May 22, 2011: A strong EF-1 tornado with wind speeds up to 110 mph strikes north Minneapolis, causing extensive tree and structural damage. The tornado touched down in St. Louis Park and moved through north Minneapolis, lasting 14.25 miles before dissipating in Blaine after causing minor damage to the Anoka County Airport. The tornado reached a peak width of 1/2 mile.
May 22, 2001: Record cold high temperatures are set in over 30 cities in Minnesota, including a chilly 47 in the Twin Cities and 39 at Grand Rapids and Pine River. Half of an inch of snow falls at International Falls.
May 22, 1925: Temperatures take a nosedive from 100 to 32 degrees in 36 hours at New Ulm and Tracy.
Can't Shake a Shower Risk - but Weather Slowly Improves
"Weekends are a bit like rainbows; they look good from a distance but disappear when you get up close to them" wrote John Shirley. Memorial day, summer's big kick-off, is a week away and my nervous tick is back. For good reason.
According to climatologist Mark Seeley Minnesota's statewide average rainfall is roughly 30 percent higher now than it was from 1921 to 1950. There's more water in the air, and it's coming down harder, especially spring and early summer months.
4 to 6 inches of rain swamped the area last week as a stalled trough of low pressure incubated 3 separate sloppy storms.
A 'Sunshine Watch' has been issued for today. Please don't stare up at that bright, glowing mystery-orb, but try to enjoy 60s before a few instability thundershowers mushroom to life. Showers spill into Tuesday before improving weather midweek. A warming trend is still brewing - we should top 70F by late week. No more drenching, all-day rains in sight, but a swirl of chilly air aloft may set off weekend showers, especially up north.
Far from perfect, but a definite improvement in the weather.
More Than a Month's Worth of Rain in 7 Days. The coveted Golden Rain Gauge Award goes to South St. Paul, where 5.08" rain fell since last Monday, according to local observers. The MSP Airport in Richfield picked up a cool 4.18" of rain with 3.45" in St. Paul.
Public to EPA on Cutting Regulations: "No!" NPR reports: "As part of President Trump's executive order to review "job-killing regulations," the Environmental Protection Agency last month asked for the public's input on what to streamline or cut. It held a series of open-mic meetings, and set up a website that has now received more than 28,000 comments, many of which urge the agency not to roll back environmental protections. "The EPA saves lives," wrote Benjamin Kraushaar, who described himself as a hydrologist, hunter and flyfisherman. He wrote that environmental regulations "ensure safe air and water for our future generations. This should not be even up for debate..."
Photo credit: "The Environmental Protection Agency's flag hangs over EPA headquarters in Washington, D.C." Bill Clark/CQ-Roll Call Inc.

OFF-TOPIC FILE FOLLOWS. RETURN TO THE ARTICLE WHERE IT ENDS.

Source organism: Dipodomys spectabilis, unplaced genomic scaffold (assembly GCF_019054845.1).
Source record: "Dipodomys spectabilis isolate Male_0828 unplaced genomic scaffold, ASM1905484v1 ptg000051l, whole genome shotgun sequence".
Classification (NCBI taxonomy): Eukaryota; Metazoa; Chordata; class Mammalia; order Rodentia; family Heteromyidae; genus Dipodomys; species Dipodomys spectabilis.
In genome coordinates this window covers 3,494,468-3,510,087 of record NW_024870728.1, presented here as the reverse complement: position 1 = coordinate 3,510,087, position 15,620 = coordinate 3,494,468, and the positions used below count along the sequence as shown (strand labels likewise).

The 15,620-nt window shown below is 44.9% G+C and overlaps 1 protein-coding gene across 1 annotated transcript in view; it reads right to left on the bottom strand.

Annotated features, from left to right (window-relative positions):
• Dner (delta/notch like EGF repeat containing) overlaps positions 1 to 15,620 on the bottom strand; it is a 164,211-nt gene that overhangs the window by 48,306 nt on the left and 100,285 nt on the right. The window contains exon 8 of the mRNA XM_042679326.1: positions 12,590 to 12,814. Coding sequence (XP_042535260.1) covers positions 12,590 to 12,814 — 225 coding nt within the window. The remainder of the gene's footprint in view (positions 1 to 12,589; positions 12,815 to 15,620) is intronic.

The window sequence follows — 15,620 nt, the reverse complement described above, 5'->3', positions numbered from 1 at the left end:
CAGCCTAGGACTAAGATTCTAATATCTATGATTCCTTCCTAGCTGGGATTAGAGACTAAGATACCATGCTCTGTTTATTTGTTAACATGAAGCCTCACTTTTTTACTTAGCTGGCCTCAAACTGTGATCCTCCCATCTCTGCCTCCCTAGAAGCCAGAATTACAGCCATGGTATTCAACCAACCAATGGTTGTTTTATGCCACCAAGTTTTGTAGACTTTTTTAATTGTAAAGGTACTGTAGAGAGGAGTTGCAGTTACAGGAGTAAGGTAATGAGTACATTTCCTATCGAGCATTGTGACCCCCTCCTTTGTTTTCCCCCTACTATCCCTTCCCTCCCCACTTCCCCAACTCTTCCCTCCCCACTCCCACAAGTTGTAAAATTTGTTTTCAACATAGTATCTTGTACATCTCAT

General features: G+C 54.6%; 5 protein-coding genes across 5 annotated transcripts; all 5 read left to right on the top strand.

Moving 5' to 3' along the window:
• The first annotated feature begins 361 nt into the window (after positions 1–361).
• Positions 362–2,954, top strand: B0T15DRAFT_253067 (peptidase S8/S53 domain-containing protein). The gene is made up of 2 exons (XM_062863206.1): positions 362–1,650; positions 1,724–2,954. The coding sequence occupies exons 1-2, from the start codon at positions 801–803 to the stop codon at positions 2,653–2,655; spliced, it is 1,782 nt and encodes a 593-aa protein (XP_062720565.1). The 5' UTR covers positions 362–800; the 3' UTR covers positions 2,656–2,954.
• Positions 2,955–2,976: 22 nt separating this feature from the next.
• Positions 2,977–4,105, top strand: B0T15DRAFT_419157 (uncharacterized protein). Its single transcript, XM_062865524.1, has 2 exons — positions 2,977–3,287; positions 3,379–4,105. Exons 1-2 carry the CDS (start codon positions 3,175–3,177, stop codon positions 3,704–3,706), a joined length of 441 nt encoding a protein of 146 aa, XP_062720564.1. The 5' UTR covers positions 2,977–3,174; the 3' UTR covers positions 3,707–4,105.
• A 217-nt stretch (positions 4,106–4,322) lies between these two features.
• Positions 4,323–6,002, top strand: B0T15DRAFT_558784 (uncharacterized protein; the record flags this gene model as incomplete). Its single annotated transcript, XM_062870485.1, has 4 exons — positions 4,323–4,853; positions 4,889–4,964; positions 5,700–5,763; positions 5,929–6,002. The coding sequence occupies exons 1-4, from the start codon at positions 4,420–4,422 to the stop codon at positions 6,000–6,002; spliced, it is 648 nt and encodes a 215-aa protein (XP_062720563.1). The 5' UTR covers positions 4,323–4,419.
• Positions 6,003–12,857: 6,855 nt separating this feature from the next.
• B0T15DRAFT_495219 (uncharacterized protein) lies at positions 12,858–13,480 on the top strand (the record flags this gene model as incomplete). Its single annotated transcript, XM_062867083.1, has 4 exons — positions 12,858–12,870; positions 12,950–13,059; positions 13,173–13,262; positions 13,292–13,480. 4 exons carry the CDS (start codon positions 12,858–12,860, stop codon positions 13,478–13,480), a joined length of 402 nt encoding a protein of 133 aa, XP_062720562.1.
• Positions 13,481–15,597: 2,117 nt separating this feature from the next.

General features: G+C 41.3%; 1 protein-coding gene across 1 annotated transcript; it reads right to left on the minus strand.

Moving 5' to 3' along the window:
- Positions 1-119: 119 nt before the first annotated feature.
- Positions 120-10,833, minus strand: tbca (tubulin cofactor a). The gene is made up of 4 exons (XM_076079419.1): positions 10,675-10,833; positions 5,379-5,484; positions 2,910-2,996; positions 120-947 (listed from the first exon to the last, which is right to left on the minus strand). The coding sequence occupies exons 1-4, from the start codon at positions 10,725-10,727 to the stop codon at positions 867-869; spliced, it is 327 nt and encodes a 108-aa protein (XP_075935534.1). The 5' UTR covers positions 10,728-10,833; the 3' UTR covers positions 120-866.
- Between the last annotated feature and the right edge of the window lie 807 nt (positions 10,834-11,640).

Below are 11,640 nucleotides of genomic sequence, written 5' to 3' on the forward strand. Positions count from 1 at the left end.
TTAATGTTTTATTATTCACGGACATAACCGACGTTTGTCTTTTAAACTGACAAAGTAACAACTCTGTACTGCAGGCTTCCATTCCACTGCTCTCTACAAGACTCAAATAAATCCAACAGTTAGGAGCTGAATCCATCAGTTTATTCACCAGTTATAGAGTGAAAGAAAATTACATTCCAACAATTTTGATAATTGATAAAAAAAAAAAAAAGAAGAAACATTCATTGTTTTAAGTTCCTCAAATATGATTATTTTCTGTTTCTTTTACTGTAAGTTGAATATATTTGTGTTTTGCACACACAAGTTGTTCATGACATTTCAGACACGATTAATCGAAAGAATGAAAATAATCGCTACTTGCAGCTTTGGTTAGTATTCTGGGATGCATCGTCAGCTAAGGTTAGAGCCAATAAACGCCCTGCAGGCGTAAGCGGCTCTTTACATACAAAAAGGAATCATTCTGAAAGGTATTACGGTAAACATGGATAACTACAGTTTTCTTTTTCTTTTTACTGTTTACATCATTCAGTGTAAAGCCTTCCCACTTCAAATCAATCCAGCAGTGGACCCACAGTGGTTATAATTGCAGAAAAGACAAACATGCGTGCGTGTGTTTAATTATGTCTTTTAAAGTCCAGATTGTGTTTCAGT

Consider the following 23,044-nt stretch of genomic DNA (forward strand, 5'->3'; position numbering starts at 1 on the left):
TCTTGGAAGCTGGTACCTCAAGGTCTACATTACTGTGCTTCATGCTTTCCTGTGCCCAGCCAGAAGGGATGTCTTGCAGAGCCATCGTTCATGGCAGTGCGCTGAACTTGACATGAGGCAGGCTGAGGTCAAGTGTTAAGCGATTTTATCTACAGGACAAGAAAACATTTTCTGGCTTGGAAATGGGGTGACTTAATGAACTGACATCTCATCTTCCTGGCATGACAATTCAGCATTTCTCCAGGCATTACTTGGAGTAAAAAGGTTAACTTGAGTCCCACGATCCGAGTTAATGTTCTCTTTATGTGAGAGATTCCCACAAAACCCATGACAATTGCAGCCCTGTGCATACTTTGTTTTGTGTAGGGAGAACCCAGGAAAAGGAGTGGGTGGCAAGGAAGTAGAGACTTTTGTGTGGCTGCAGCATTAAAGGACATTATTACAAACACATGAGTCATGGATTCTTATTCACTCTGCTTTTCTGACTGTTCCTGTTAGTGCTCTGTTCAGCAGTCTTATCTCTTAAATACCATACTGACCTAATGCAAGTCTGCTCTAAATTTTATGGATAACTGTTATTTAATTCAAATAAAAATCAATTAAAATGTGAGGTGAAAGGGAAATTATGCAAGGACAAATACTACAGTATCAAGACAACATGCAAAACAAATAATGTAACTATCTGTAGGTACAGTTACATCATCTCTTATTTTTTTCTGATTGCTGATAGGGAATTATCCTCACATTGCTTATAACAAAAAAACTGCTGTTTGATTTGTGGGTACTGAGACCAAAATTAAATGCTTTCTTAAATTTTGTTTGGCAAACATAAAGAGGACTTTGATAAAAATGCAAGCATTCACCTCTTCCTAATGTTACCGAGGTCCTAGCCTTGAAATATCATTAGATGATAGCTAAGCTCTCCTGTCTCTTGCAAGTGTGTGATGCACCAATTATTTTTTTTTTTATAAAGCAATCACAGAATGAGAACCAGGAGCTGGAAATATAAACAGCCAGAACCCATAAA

Photo credit: "
TODAY: Some sun, PM shower or T-shower. Winds: W 8-13. High: 64
MONDAY NIGHT: Evening shower, then clearing. Low: 47
TUESDAY: Cool and damp, few showers likely. Winds: N 8-13. High: 58
WEDNESDAY: Partly sunny and pleasant. Winds: NE 8-13. Wake-up: 45. High: 61
THURSDAY: Clouds increase, risk of T-shower. Winds: SE 10-15. Wake-up: 43. High: 69
FRIDAY: Mix of clouds and sun, not bad. Winds: SW 8-13. Wake-up: 55. High: 75
SATURDAY: Partly sunny, lukewarm breeze. Winds: NW 8-13. Wake-up: 57. High: 72
SUNDAY: Sunny start, few PM T-showers possible. Winds: NW 8-13. Wake-up: 53. High: near 70
Climate Change Could Slash Staple Crops. CO2 is plant food? Yes, but too CO2 can ruin the recipe. Climate Central explains: "Climate change, and its impacts on extreme weather and temperature swings, is projected to reduce global production of corn, wheat, rice and soybeans by 23 percent in the 2050s, according to a new analysis. The study, which examined price and production of those four major crops from 1961 to 2013, also warns that by the 2030s output could be cut by 9 percent. The findings come as researchers and world leaders continue to warn that food security will become an increasingly difficult problem to tackle in the face of rising temperatures and weather extremes, combining with increasing populations, and volatile food prices. The negative impacts of climate change to farming were pretty much across the board in the new analysis. There were small production gains projected for Russia, Turkey and Ukraine in the 2030s, but by the 2050s, the models “are negative and more pronounced for all countries,” the researchers wrote in the study published this month in the journal Economics of Disasters and Climate Change..."
Photo credit: Andrew Seaman/flickr